Satisfaction of HIV patients with task-shifted primary care service versus routine hospital service in northern Thailand
Introduction: Shifting the task of HIV care to primary care providers is an important strategy to sustain expanding access to antiretroviral therapy (ART) in high HIV burden countries like Thailand. In a pilot project, the task of following up ART-receiving patients was shifted from a physician-led HIV clinic team based at district level community hospital, to a nurse-led primary healthcare team of seven primary care centers, based at sub-district level in a district of Chiang Mai in northern Thailand. This study aimed to evaluate the task-shifted ART service in a patient-centered approach.
Methodology: Patients’ satisfaction level was assessed cross-sectionally in a sample of 198 patients, which included 66 people living with HIV (PLHIV) receiving task-shifted ART service and matched controls in a ratio of 1:2. HIV immunological outcome was compared in a retrospective cohort of a year follow-up. Transculturally translated patient satisfaction questionnaire short form (PSQ-18) was used. Multivariate analysis of variance compared seven domains of patients’ satisfaction levels.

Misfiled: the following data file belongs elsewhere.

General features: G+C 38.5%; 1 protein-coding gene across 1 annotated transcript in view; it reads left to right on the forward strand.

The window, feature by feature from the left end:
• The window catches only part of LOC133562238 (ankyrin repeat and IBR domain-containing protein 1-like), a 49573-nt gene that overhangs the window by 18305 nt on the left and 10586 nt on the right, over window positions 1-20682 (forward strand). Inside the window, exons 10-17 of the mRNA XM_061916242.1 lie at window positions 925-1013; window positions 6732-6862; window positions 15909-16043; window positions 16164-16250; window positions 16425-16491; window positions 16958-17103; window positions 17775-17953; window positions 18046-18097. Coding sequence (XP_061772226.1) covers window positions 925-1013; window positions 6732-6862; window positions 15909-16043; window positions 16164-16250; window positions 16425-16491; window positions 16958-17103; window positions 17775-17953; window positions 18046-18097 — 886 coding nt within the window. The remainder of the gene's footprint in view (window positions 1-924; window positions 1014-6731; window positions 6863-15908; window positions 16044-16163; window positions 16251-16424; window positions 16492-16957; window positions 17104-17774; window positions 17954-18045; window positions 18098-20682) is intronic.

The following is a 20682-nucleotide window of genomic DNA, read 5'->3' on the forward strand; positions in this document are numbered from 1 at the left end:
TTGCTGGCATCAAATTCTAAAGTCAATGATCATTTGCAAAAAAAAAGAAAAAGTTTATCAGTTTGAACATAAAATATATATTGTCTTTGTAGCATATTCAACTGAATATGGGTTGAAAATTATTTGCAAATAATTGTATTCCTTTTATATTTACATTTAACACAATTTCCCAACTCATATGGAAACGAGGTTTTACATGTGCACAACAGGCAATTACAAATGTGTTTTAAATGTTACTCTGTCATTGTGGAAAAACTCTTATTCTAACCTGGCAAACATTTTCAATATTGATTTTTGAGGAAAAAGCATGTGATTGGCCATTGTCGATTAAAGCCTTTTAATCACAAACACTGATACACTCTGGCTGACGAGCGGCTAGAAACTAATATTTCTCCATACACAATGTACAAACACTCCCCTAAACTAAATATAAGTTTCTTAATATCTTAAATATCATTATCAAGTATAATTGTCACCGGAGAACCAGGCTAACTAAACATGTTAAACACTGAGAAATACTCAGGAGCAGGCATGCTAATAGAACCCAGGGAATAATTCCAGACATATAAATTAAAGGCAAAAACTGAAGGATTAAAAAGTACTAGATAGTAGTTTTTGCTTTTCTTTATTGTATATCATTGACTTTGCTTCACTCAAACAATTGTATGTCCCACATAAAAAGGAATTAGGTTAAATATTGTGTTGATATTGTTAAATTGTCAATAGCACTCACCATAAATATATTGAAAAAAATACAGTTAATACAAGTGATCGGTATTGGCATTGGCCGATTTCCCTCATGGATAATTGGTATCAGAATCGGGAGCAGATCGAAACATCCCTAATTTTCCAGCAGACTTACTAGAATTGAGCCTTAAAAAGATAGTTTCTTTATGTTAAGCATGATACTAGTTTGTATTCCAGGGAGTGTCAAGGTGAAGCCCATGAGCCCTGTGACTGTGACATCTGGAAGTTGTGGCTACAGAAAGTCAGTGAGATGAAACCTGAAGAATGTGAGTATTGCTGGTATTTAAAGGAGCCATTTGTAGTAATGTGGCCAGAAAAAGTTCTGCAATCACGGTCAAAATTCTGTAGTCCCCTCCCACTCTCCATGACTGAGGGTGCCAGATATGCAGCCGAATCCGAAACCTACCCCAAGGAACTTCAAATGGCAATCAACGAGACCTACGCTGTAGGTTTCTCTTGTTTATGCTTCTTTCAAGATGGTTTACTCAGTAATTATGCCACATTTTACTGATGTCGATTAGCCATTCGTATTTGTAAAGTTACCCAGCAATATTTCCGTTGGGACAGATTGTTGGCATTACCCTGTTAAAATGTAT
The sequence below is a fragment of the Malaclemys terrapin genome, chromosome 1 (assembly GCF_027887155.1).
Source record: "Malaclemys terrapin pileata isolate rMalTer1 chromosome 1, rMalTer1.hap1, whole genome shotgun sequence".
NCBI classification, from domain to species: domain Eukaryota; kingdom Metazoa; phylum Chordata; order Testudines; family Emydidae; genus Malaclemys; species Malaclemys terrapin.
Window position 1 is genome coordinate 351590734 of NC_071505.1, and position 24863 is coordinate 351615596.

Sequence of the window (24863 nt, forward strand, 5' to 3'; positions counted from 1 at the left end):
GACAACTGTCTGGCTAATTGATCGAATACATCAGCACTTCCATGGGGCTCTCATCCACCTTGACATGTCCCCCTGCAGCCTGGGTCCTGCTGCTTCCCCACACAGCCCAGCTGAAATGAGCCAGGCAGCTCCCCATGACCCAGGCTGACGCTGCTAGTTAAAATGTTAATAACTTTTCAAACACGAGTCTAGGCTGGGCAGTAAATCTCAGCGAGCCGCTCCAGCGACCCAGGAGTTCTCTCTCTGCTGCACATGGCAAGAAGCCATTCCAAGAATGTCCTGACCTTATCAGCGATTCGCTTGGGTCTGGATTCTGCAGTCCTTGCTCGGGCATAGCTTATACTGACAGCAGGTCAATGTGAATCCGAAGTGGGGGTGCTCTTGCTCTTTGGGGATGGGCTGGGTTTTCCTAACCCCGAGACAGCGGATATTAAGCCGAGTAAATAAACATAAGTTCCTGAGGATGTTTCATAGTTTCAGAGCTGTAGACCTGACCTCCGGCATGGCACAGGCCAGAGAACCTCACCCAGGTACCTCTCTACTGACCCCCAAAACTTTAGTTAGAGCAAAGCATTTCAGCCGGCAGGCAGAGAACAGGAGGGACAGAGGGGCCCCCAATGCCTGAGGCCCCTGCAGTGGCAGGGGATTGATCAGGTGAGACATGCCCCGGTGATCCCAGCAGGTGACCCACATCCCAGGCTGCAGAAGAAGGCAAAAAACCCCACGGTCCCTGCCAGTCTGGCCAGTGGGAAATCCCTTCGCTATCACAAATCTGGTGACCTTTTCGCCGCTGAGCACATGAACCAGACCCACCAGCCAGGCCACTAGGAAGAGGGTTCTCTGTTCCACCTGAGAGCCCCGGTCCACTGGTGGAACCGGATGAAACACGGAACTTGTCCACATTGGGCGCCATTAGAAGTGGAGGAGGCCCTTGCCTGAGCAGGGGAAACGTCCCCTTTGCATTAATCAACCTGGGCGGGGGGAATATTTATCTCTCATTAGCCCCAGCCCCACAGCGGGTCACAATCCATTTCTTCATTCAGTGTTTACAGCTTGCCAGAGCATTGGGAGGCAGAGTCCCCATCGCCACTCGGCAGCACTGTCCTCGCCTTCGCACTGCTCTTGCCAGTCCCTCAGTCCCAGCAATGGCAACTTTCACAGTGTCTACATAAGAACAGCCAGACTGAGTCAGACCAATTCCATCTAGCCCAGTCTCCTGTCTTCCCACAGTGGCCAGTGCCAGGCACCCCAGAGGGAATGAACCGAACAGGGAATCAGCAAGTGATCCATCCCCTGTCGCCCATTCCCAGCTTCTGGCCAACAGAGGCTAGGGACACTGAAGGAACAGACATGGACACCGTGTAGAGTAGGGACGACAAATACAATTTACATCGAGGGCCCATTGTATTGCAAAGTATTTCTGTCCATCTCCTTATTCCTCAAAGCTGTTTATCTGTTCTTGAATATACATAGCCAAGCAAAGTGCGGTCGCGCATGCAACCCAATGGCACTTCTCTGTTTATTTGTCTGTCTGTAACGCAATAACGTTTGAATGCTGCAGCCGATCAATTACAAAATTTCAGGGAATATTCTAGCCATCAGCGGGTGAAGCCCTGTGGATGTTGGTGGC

Results: Community hospital patients expressed significantly higher levels of satisfaction with the technical quality, communication, and time spent by the service provider, whereas the task-shifted model patients experienced significantly better accessibility and convenience of the service. At the one-year follow up, CD4 counts of the two groups were not significantly different.
Conclusion: Future research and training programs should aim to improve the technical quality and communication skills of nurse-led ART service teams to shift the task of HIV care and sustain expansion of ART access in primary care settings.
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